BALTIMORE—The eye may be the window to the soul, but in medicine it can also serve as a harbinger of systemic disease. At the 18th Annual Advances in the Diagnosis and Treatment of the Rheumatic Diseases, held May 13–14 at the Johns Hopkins School of Medicine, Baltimore, Meghan Berkenstock, MD, associate professor of ophthalmology, Wilmer Eye Institute, Johns Hopkins School of Medicine, gave a presentation on the connection between rheumatology and ophthalmology.
You Might Also Like
Explore This IssueOctober 2022
Also By This Author
Dr. Berkenstock discussed three main topics: 1) the association of uveitis with systemic disease, 2) medications and vaccinations that can be associated with the development of uveitis, and 3) when it’s appropriate to refer patients to an ophthalmologist.
Uveitis is an umbrella term for intraocular inflammation that can apply to more than 30 different syndromes, Dr. Berkenstock explained. The etiologies of uveitis can be autoimmune, infectious, neoplastic or idiopathic, and one or more chambers of the eye can be affected. Inflammation of the eye is a rare phenomenon because the eye is generally an immune-privileged site.
In rheumatoid arthritis (RA) and secondary Sjögren’s syndrome associated with keratoconjunctivitis sicca, patients may experience eye dryness, foreign-body sensation, photophobia and red eyes. An increased risk for external infections exists secondary to decreased tear turnover and breakdown of surface epithelium, which can lead to painful and recurrent filamentary keratitis.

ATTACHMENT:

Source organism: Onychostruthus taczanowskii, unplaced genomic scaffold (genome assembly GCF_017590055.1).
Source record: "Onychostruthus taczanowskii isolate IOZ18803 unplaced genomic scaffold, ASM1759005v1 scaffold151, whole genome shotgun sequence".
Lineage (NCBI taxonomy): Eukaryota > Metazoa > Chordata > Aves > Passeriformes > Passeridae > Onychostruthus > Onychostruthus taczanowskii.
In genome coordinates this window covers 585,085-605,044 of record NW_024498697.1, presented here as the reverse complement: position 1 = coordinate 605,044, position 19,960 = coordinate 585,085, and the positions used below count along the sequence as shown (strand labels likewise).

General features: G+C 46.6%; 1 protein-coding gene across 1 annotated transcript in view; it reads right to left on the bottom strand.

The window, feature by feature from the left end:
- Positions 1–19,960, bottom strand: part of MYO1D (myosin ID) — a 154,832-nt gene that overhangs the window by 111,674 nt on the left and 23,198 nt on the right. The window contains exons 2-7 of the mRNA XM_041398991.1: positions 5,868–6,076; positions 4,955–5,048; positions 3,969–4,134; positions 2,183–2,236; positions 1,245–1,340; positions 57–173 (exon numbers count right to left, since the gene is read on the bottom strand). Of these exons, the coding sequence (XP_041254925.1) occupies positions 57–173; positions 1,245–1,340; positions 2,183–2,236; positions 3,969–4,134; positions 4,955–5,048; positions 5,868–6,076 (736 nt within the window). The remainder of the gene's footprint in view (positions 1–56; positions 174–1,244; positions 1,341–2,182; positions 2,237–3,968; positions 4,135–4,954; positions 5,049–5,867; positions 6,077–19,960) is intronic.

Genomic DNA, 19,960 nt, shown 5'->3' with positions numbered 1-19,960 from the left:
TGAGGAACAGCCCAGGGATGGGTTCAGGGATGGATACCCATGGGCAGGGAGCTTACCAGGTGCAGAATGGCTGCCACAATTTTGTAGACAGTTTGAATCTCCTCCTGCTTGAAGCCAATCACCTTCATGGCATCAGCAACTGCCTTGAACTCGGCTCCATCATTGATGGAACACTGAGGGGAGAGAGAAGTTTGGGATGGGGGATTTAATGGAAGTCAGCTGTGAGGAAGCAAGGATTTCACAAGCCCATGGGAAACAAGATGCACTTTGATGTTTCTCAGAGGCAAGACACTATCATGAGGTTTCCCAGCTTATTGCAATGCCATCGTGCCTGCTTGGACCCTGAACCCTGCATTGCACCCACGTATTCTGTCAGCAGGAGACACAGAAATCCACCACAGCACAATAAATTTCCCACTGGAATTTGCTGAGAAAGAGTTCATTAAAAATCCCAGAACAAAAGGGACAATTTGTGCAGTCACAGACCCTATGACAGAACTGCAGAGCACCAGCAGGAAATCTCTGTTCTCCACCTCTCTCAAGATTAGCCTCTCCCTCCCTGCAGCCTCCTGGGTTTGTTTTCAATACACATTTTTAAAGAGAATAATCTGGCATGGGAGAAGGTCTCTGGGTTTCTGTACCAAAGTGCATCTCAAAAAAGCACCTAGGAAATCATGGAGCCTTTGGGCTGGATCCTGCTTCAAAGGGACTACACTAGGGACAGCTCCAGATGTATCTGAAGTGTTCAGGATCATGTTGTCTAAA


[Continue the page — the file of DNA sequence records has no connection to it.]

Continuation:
Treatments for dry eye associated with Sjögren’s syndrome include artificial tears, punctal plugs, topical cyclosporine or tacrolimus, lifitegrast, oral pilocarpine, scleral lenses and autologous serum tears. One of the newest treatments approved by the U.S. Food & Drug Administration for the management of dry eyes is varenicline nasal spray, which may be helpful for select patients.
Patients with RA can also develop scleritis or episcleritis, Dr. Berkenstock explained. If a patient develops scleritis associated with peripheral corneal melting (i.e., peripheral ulcerative keratitis), it’s particularly important to evaluate for the possibility of underlying RA. For episcleritis in RA, this condition is typically self-limited but can recur, and treatment may involve topical glucocorticoids and topical non-steroidal anti-inflammatory drugs (NSAIDs).
In patients with scleritis, it’s important to evaluate for conditions beyond RA, such as HLA-B27-associated spondyloarthritis, Lyme disease, anti-neutrophil cytoplasmic antibody (ANCA) associated vasculitis and sarcoidosis. The treatment of scleritis typically begins with oral non-steroidal anti-inflammatory drugs (NSAIDs) and can escalate to systemic glucocorticoids—up to the equivalent of 1 mg/kg of prednisone daily. If inflammation recurs before tapering to 7.5 mg or less of prednisone daily, then methotrexate, mycophenolate mofetil or tumor necrosis factor-α (TNF) inhibitors, should be considered.